Meeting observations

Submitted by: Nina Almgren, Uppsala University

- ongoing

Meeting observations

The Faculty of Science and Technology has observed its Advisory Committees for Research, Education, and Collaboration, building on meeting cultures in the FP7 project FESTA. The purpose of the observations was to prepare material for the training of the committees and department boards.

The Equal Opportunities Committee and the Faculty Management planned the content and implementation of meeting observations with support from an equal opportunities specialist. The focus was on gender equality and equal opportunities as participation in meetings, as perspectives on various meeting agenda issues, and as substantive issues. The meeting groups and the faculty college received an overall introduction and information before the observations took place and, to some extent, influenced the design of the observations.

During 2019 three observations were made of each advisory committee and thereafter interviews with the meeting chair and two meeting participants about the general meeting culture. Feedback was given in 2020 to all advisory committees.

At the beginning of 2021, as a result of the feedback, each advisory committee was introduced to the faculty’s rules of procedure and the role of the committee in the faculty's organization, as well as the committee's annual cycle and some examples of errands. The Advisory Committee for Education also received an introduction to the overall experiences from the meeting observations. 

In fall 2021, the Advisory Committee for Research had a special agenda item on how to integrate gender equality into its prioritization of Knut and Alice Wallenberg Foundation and Wallenberg Academy Fellow applications. The Faculty Administration, Education and Staff Recruitment Unit also had a unit day for equal opportunities on the theme ”bias in meetings”. This was part of developing documentation for training on how an equal opportunities perspective can be integrated in the work of the committees and department boards. Even if you cannot train implicit bias out of anyone, you can equip members of boards and committees with procedures and practices to minimize biases when making decisions.

COMPASS PERSPECTIVE – in what way(s) was the measure C O M P A S S?

C - by applying the gender mainstreaming strategy to all discrimination grounds and by coordinating procedures with other, related tasks, goals and regulations. For example, widening participation, internationalisation and work environment management.

O - because it is about increasing the transparency of the work and decision-making processes in each advisory committee, and also clarifying the committee's organizational context, goals, tasks and the members' roles.

M - because the goal is to find practices and procedures to reduce the impact of implicit bias and level the playing field in meetings.

P - in extending the concept of inclusion to include work and decision-making processes outside the meeting situation. The work of the advisory committees are dependent on previous steps in the process and mapping out these makes it possible to figure out how and where to support the decision-making process with a de-biased focus.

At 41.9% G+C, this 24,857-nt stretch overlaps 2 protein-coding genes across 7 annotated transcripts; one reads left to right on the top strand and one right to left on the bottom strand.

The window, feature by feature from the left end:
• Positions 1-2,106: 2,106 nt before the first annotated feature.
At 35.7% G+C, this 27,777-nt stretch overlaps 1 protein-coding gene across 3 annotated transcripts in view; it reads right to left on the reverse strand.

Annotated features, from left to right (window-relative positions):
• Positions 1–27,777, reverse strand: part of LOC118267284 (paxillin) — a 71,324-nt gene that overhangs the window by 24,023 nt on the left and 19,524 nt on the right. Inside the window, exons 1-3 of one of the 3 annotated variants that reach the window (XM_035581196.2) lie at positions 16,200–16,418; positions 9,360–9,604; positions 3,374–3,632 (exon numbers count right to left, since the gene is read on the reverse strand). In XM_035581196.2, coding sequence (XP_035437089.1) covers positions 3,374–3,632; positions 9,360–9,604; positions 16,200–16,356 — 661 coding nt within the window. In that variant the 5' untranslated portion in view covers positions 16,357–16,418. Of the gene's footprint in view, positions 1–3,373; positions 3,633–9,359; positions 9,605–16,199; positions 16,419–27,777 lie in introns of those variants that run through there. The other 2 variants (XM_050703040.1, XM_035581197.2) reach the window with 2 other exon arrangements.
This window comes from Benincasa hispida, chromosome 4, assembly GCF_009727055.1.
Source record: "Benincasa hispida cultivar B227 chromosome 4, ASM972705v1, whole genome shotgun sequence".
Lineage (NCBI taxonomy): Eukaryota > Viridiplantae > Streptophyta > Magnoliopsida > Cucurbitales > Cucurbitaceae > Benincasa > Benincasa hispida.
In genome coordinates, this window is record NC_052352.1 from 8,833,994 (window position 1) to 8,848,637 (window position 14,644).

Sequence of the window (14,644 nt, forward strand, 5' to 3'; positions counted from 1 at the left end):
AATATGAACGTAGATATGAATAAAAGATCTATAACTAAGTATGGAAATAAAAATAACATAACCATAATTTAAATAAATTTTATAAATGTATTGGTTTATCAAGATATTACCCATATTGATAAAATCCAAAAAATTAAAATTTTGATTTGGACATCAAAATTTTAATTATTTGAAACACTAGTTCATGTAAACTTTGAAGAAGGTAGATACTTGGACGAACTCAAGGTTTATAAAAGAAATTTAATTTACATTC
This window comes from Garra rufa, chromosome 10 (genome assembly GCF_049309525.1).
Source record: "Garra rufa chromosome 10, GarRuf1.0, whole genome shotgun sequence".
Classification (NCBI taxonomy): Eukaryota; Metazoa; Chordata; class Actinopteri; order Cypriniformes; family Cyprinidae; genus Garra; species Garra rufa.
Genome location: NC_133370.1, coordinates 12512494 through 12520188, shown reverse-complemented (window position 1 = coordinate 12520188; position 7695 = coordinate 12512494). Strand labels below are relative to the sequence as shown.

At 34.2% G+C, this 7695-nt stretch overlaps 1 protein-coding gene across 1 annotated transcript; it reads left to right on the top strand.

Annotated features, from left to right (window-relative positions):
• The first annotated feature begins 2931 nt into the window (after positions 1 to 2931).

A - decision makers in each step of the process are responsible for counteracting implicit bias both in their own and previous steps in the communication and decision-making processes.

S - mainstreaming of equal opportunities in the structure of the meeting, including topic content and purpose as well as the form and structure of the meeting.


  • The Faculty of Science and Technology
  • Advisory Committees for Research, Education, and Collaboration
  • The Equal Opportunities Committee
  • The Faculty Management
  • The Faculty College
  • Faculty Administration, Education and Staff Recruitment Unit


What would you do the same/differently another time?
What have you learnt? 
Do you see relevance for this in other contexts?

It is important to think carefully on how to provide feedback in a constructive way and what expectations different individuals and groups have of the outcome, for example, managers, students, researchers, administrators and other university staff. It is a challenge to be concrete without pointing out groups and individuals as well as to strike a balance between the different needs of stakeholders.

During the observations, it proved difficult to observe who acknowledges whom, especially when it comes to subtle confirmation patterns such as body movement and emotions. To measure the amount of talk, to observe how the meeting participants respond to each other, and how integrated the gender equality perspective is in the meeting content, requires the least three observers or that the meeting is recorded. In the end, one observer measured how much the participants talked, and another their interactive and content contributions.

We have learned that
- It is very successful to get feedback for developing training packages by arranging a unit day for equal opportunities together with the manager of the unit and some of its employees.
- Meeting participants who do not understand the context, the group's mission, or their role at the meeting often find it very difficult to contribute in a positive way.
- It is often relevant to understand the process steps before and after the meeting in order to better influence them.
- Meeting engagement is often probably about content rather than form.